STATEMENT OF ISSUES

8

In an appeal from an order granting preliminary relief, the applicable standard of review is whether the issuance of the injunction, in light of the applicable standard, constitutes an abuse of discretion.4 Doran v. Salem Inn, Inc., 422 U.S. 922, 95 S.Ct. 2561, 45 L.Ed.2d 648 (1975); Canal Authority of State of Florida v. Callaway, 489 F.2d 567 (5th Cir. 1974). Therefore, in order to decide whether the trial court abused its discretion in entering the preliminary injunction, we must resolve the following issues: (1) whether an expulsion is a change in educational placement thereby invoking the procedural protections of the EHA and section 504; (2) whether the EHA, section 504, and their implementing regulations contemplate a dual system of discipline for handicapped and non-handicapped students; (3) whether the burden of raising the question, whether a student's misconduct is a manifestation of the student's handicap, is on the state and local officials or on the student; (4) whether the EHA and its implementing regulations required the local defendants to grant S-7 and S-9 due process hearings; and, (5) whether the trial judge properly entered the preliminary injunction against the state defendants.

DISCUSSION

9

Section 504 of the Rehabilitation Act and the EHA have been the subject of infrequent litigation. No reported appellate cases deal with these acts and the issues presented in the instant case. Therefore, a review of these statutes and their pertinent regulations is necessary to the disposition of this controversy.

10

Section 504, effective in Florida four months prior to the expulsions in question, provides:No otherwise qualified handicapped individual in the United States, as defined in section 706(7) of this title, shall, solely by reason of his handicap, be excluded from the participation in, be denied the benefits of, or be subjected to discrimination under any program or activity receiving federal financial assistance....

11

Under 29 U.S.C. § 706(7)(B), a handicapped individual is defined as "any person who (1) has a physical or mental impairment which substantially limits one or more of such person's major life activities ...."

12

Under the EHA, 20 U.S.C. § 1412(1)5 and (5)(B),6 effective in Florida on September 1, 1978, a state receiving financial assistance under this Act is required to provide all handicapped children a free and appropriate education in the least restrictive environment. The definition of handicapped children under the EHA is similar to the definition under section 504.

13

Florida, and the Hendry County School Board, are recipients of federal funds under both section 504 and the EHA. The children in this suit are clearly handicapped within the meaning of both section 504 and the EHA. The parties agree that a handicapped student may not be expelled for misconduct which results from the handicap itself. It follows that an expulsion must be accompanied by a determination as to whether the handicapped student's misconduct bears a relationship to his handicap. From a practical standpoint, this is the only logical approach. How else would a school board know whether it is violating section 504?

14

Defendant local officials argue that they complied with section 504. As support for their position, they state that they determined, in the expulsion proceedings, that the plaintiffs were capable of understanding rules and regulations or right from wrong. They also assert that they found, based upon a psychological evaluation, that plaintiffs' handicaps were not behaviorial handicaps (as it would be if plaintiffs were classified as seriously emotionally disturbed), thereby precluding any relationship between the misconduct and the applicable handicap. We cannot agree that consideration of the above factors satisfies the requirement of section 504. A determination that a handicapped student knew the difference between right and wrong is not tantamount to a determination that his misconduct was or was not a manifestation of his handicap. The second prong of the school officials' argument is unacceptable. Essentially, what the school officials assert is that a handicapped student's misconduct can never be a symptom of his handicap, unless he is classified as seriously emotionally disturbed. With regard to this argument, the trial court stated:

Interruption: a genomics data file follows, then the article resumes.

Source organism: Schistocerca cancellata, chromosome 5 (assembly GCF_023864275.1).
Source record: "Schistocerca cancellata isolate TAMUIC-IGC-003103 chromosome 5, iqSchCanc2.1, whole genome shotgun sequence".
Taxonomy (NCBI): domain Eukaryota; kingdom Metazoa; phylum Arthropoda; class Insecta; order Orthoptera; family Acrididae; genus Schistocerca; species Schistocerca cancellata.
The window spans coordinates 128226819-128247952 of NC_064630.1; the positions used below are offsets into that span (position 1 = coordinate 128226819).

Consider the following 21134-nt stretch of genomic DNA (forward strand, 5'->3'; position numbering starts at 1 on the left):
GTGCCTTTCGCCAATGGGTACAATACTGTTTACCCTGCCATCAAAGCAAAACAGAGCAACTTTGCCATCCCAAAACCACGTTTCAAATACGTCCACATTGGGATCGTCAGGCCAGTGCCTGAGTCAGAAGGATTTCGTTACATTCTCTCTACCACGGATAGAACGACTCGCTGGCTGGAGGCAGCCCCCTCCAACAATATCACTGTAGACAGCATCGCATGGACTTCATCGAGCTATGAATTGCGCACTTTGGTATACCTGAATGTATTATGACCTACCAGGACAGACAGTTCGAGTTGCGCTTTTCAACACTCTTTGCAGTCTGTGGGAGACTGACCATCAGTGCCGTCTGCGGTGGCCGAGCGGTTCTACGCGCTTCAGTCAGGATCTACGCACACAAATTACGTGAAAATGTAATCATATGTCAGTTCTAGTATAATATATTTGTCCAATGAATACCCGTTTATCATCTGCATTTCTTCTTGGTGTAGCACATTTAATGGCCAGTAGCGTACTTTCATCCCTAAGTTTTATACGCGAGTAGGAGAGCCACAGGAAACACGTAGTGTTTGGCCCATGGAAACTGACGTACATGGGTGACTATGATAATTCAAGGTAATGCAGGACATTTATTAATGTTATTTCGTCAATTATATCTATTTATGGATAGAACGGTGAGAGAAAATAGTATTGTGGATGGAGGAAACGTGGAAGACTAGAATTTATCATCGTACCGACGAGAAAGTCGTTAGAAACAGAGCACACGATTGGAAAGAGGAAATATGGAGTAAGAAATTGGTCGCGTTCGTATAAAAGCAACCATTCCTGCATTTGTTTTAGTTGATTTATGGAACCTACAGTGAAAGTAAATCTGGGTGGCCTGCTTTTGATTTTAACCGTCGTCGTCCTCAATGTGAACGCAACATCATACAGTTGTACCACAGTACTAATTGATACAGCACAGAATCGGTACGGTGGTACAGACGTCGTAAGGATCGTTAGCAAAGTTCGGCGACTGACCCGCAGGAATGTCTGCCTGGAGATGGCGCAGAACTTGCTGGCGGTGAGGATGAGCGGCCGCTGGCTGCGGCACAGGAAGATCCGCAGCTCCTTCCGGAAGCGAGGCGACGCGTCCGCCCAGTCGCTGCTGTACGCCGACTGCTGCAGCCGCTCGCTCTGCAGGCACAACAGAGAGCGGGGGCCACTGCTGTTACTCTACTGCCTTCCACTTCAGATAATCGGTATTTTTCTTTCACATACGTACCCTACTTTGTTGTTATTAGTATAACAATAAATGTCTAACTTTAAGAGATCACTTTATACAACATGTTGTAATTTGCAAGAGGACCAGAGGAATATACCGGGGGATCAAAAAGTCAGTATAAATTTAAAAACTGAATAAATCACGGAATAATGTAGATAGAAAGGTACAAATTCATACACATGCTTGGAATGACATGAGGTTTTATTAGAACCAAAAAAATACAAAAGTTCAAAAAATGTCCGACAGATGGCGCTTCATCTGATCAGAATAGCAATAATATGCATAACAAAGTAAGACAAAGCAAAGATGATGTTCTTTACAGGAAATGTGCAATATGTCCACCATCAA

15

The defendants concede that a handicapped student cannot be expelled for misconduct which is a manifestation of the handicap itself. However, they would limit application of this principle to those students classified as "seriously emotionally disturbed." In the Court's view such a generalization is contrary to the emphasis which Congress has placed on individualized evaluation and consideration of the problems and needs of handicapped students.

16

We agree. In addition, the uncontradicted testimony elicited at the preliminary injunction hearing suggests otherwise. At the hearing, a psychologist testified that a connection between the misconduct upon which the expulsions were based and the plaintiffs' handicaps may have existed. She reasoned that "a child with low intellectual functions and perhaps the lessening of control would respond to stress or respond to a threat in the only way that they feel adequate, which may be verbal aggressive behavior." She further testified that an orthopedically handicapped child, whom she had consulted,

17

(w)ould behave in an extremely aggressive way towards other children and provoke fights despite the fact that he was likely to come out very much on the short end of the stick. That this was his way of dealing with stress and dealing with a feeling of physical vulnerability. He would be both aggressive and hope that he would turn off people and as a result provoke an attack on him.

18

The record clearly belies the school officials' contention.

FIRST ISSUE

19